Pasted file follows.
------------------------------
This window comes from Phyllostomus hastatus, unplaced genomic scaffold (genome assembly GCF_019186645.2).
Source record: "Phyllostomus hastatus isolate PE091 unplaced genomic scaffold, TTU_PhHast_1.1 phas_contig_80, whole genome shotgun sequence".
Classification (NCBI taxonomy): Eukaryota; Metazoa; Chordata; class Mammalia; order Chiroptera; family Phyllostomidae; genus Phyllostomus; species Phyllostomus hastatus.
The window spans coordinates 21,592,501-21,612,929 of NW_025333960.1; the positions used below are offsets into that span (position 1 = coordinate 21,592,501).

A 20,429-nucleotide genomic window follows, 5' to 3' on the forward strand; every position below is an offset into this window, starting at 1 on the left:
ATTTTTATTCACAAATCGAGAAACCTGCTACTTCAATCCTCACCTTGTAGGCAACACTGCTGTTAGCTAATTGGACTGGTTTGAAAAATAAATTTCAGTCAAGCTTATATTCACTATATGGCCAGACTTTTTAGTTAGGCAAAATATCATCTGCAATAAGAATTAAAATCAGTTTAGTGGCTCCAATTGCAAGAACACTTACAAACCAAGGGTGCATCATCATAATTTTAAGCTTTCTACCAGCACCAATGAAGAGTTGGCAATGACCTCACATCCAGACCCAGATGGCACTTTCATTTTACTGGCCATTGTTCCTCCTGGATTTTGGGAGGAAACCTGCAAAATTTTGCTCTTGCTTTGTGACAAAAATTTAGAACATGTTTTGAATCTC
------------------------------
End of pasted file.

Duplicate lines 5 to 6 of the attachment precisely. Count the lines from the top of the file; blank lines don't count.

A 20,429-nucleotide genomic window follows, 5' to 3' on the forward strand; every position below is an offset into this window, starting at 1 on the left:
ATTTTTATTCACAAATCGAGAAACCTGCTACTTCAATCCTCACCTTGTAGGCAACACTGCTGTTAGCTAATTGGACTGGTTTGAAAAATAAATTTCAGTCAAGCTTATATTCACTATATGGCCAGACTTTTTAGTTAGGCAAAATATCATCTGCAATAAGAATTAAAATCAGTTTAGTGGCTCCAATTGCAAGAACACTTACAAACCAAGGGTGCATCATCATAATTTTAAGCTTTCTACCAGCACCAATGAAGAGTTGGCAATGACCTCACATCCAGACCCAGATGGCACTTTCATTTTACTGGCCATTGTTCCTCCTGGATTTTGGGAGGAAACCTGCAAAATTTTGCTCTTGCTTTGTGACAAAAATTTAGAACATGTTTTGAATCTC